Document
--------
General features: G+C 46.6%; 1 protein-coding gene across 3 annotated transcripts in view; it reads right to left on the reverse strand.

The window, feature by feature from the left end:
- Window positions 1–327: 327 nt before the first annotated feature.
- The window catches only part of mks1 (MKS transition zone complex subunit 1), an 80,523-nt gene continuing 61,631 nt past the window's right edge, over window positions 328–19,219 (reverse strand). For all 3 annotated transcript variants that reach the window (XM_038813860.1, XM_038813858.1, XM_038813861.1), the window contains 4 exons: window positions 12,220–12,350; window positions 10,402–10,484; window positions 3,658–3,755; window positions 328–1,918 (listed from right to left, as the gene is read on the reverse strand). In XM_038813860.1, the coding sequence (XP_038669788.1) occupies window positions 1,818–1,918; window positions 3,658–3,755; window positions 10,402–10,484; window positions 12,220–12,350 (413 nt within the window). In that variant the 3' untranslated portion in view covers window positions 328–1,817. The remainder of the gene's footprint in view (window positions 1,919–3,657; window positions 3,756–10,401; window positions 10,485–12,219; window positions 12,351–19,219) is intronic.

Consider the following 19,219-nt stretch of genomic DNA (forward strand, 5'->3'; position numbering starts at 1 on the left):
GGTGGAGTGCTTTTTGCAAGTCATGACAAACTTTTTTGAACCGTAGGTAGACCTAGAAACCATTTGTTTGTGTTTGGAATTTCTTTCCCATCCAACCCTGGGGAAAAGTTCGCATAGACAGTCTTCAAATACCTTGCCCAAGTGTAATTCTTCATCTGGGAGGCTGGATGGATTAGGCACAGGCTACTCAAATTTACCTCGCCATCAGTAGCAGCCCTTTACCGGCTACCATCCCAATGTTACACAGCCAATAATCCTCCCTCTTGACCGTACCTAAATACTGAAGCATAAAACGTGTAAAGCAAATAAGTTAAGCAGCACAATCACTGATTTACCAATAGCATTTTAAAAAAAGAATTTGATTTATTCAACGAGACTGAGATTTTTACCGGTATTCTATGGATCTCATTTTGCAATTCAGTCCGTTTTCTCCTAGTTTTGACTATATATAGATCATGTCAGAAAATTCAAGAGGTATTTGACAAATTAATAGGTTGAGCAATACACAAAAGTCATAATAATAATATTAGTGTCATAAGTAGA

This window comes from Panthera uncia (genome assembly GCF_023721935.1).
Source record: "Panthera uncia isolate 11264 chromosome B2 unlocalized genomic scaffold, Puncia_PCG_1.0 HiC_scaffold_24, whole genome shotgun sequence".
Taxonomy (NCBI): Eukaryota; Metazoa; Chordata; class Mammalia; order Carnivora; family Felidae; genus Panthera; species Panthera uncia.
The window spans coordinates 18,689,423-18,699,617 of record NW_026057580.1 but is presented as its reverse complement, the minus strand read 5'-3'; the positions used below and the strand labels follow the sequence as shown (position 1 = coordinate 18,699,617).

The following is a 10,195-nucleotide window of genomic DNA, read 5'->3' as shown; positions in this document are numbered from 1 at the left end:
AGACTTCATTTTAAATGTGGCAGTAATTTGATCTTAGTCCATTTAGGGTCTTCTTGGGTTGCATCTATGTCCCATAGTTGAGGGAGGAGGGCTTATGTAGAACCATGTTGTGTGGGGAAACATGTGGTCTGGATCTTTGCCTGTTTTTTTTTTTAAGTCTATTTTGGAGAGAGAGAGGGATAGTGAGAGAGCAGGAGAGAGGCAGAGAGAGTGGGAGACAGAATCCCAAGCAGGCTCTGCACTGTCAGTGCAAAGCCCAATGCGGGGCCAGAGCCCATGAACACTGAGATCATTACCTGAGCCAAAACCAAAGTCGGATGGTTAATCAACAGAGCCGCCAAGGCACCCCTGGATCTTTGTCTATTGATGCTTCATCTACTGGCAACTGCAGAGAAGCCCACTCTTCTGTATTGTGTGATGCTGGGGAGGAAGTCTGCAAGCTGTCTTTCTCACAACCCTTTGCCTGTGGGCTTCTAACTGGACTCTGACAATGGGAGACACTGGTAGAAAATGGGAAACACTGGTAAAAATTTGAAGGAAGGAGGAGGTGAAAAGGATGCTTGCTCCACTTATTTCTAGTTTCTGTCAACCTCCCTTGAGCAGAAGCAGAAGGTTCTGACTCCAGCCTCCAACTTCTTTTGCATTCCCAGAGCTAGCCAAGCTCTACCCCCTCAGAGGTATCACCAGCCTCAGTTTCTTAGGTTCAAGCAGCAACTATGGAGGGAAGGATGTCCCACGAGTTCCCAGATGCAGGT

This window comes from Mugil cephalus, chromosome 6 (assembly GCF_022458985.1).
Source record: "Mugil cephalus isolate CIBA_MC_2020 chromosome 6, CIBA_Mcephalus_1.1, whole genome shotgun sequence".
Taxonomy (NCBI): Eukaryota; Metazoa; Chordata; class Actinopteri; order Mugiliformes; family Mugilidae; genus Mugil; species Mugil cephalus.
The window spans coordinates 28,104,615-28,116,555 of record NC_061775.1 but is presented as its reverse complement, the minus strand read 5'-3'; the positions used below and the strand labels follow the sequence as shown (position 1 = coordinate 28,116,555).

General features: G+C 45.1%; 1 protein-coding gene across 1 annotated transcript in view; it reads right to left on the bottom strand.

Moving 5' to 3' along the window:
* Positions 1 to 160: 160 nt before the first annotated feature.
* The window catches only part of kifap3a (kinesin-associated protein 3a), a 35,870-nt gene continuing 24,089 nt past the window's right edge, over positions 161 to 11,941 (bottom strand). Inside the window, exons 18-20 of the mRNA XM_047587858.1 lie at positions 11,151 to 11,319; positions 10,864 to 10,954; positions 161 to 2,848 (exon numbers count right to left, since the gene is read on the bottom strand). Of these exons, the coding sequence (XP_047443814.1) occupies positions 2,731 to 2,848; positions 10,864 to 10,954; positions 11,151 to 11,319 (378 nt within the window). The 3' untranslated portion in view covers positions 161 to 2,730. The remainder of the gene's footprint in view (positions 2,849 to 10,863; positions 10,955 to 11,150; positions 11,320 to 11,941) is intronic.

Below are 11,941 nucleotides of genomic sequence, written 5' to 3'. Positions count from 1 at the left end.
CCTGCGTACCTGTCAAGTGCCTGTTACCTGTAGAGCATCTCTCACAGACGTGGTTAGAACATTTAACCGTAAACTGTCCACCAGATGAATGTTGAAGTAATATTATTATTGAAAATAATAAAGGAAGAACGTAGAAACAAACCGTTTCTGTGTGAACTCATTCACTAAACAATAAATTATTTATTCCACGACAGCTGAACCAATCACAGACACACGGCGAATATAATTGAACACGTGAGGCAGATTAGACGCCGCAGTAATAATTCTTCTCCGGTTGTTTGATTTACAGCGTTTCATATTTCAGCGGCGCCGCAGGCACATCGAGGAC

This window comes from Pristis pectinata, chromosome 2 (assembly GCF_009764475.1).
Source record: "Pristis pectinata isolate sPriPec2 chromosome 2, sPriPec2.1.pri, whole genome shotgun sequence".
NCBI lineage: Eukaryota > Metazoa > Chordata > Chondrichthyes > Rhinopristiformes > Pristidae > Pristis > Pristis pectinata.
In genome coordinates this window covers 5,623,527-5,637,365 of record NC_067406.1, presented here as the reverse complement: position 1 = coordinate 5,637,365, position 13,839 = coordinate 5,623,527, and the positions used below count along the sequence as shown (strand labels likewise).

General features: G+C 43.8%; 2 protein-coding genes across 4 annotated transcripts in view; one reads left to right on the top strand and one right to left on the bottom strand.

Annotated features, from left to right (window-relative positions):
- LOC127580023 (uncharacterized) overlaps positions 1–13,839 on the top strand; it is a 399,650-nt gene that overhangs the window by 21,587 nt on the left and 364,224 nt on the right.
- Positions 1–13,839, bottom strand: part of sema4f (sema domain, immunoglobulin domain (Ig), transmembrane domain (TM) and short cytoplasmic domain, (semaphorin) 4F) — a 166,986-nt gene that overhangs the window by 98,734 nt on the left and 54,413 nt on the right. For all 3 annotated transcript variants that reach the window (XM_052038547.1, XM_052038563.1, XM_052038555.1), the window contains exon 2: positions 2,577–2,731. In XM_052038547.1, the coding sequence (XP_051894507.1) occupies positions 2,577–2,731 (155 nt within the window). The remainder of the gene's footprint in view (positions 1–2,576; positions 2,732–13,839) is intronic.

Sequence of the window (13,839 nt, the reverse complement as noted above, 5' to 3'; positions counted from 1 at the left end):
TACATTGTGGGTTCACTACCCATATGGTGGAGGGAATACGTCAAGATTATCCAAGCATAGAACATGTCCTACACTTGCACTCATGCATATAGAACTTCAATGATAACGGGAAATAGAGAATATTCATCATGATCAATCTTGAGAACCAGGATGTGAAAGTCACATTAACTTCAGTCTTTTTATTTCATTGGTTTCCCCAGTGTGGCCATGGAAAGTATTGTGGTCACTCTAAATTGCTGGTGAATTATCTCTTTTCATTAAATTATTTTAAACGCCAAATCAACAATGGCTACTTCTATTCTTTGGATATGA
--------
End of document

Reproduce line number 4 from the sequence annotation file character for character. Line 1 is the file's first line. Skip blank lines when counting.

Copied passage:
- The window catches only part of mks1 (MKS transition zone complex subunit 1), an 80,523-nt gene continuing 61,631 nt past the window's right edge, over window positions 328–19,219 (reverse strand). For all 3 annotated transcript variants that reach the window (XM_038813860.1, XM_038813858.1, XM_038813861.1), the window contains 4 exons: window positions 12,220–12,350; window positions 10,402–10,484; window positions 3,658–3,755; window positions 328–1,918 (listed from right to left, as the gene is read on the reverse strand). In XM_038813860.1, the coding sequence (XP_038669788.1) occupies window positions 1,818–1,918; window positions 3,658–3,755; window positions 10,402–10,484; window positions 12,220–12,350 (413 nt within the window). In that variant the 3' untranslated portion in view covers window positions 328–1,817. The remainder of the gene's footprint in view (window positions 1,919–3,657; window positions 3,756–10,401; window positions 10,485–12,219; window positions 12,351–19,219) is intronic.